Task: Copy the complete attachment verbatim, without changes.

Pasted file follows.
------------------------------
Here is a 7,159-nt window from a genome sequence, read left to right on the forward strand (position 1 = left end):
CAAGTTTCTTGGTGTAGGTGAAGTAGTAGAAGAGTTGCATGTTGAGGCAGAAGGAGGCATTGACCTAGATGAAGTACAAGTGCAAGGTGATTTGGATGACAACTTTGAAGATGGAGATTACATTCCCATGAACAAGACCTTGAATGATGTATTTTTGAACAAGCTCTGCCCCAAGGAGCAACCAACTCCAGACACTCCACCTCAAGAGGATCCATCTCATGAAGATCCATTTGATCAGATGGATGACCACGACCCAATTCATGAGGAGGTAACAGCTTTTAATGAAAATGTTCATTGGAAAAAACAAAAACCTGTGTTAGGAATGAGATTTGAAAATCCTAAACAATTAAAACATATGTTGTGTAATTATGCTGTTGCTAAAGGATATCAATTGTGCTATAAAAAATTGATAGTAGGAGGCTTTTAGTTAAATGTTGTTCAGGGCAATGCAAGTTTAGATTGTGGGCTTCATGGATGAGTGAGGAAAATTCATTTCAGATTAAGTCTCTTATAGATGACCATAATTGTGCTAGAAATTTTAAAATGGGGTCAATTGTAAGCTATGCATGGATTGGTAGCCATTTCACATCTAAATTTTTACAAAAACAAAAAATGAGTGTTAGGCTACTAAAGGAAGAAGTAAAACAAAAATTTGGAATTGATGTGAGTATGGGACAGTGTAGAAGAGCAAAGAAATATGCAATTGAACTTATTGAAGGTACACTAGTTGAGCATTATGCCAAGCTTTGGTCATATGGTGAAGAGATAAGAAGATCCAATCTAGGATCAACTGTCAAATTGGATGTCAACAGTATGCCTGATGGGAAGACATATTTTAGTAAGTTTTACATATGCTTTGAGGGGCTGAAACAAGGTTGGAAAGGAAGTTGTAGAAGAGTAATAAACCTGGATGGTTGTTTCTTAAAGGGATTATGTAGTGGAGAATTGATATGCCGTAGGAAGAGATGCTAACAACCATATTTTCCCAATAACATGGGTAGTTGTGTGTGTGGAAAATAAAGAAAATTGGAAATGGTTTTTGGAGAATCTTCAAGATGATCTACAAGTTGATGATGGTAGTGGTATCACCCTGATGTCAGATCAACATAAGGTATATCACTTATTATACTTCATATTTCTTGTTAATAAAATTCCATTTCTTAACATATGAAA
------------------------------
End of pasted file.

Here is a 7,159-nt window from a genome sequence, read left to right on the forward strand (position 1 = left end):
CAAGTTTCTTGGTGTAGGTGAAGTAGTAGAAGAGTTGCATGTTGAGGCAGAAGGAGGCATTGACCTAGATGAAGTACAAGTGCAAGGTGATTTGGATGACAACTTTGAAGATGGAGATTACATTCCCATGAACAAGACCTTGAATGATGTATTTTTGAACAAGCTCTGCCCCAAGGAGCAACCAACTCCAGACACTCCACCTCAAGAGGATCCATCTCATGAAGATCCATTTGATCAGATGGATGACCACGACCCAATTCATGAGGAGGTAACAGCTTTTAATGAAAATGTTCATTGGAAAAAACAAAAACCTGTGTTAGGAATGAGATTTGAAAATCCTAAACAATTAAAACATATGTTGTGTAATTATGCTGTTGCTAAAGGATATCAATTGTGCTATAAAAAATTGATAGTAGGAGGCTTTTAGTTAAATGTTGTTCAGGGCAATGCAAGTTTAGATTGTGGGCTTCATGGATGAGTGAGGAAAATTCATTTCAGATTAAGTCTCTTATAGATGACCATAATTGTGCTAGAAATTTTAAAATGGGGTCAATTGTAAGCTATGCATGGATTGGTAGCCATTTCACATCTAAATTTTTACAAAAACAAAAAATGAGTGTTAGGCTACTAAAGGAAGAAGTAAAACAAAAATTTGGAATTGATGTGAGTATGGGACAGTGTAGAAGAGCAAAGAAATATGCAATTGAACTTATTGAAGGTACACTAGTTGAGCATTATGCCAAGCTTTGGTCATATGGTGAAGAGATAAGAAGATCCAATCTAGGATCAACTGTCAAATTGGATGTCAACAGTATGCCTGATGGGAAGACATATTTTAGTAAGTTTTACATATGCTTTGAGGGGCTGAAACAAGGTTGGAAAGGAAGTTGTAGAAGAGTAATAAACCTGGATGGTTGTTTCTTAAAGGGATTATGTAGTGGAGAATTGATATGCCGTAGGAAGAGATGCTAACAACCATATTTTCCCAATAACATGGGTAGTTGTGTGTGTGGAAAATAAAGAAAATTGGAAATGGTTTTTGGAGAATCTTCAAGATGATCTACAAGTTGATGATGGTAGTGGTATCACCCTGATGTCAGATCAACATAAGGTATATCACTTATTATACTTCATATTTCTTGTTAATAAAATTCCATTTCTTAACATATGAAA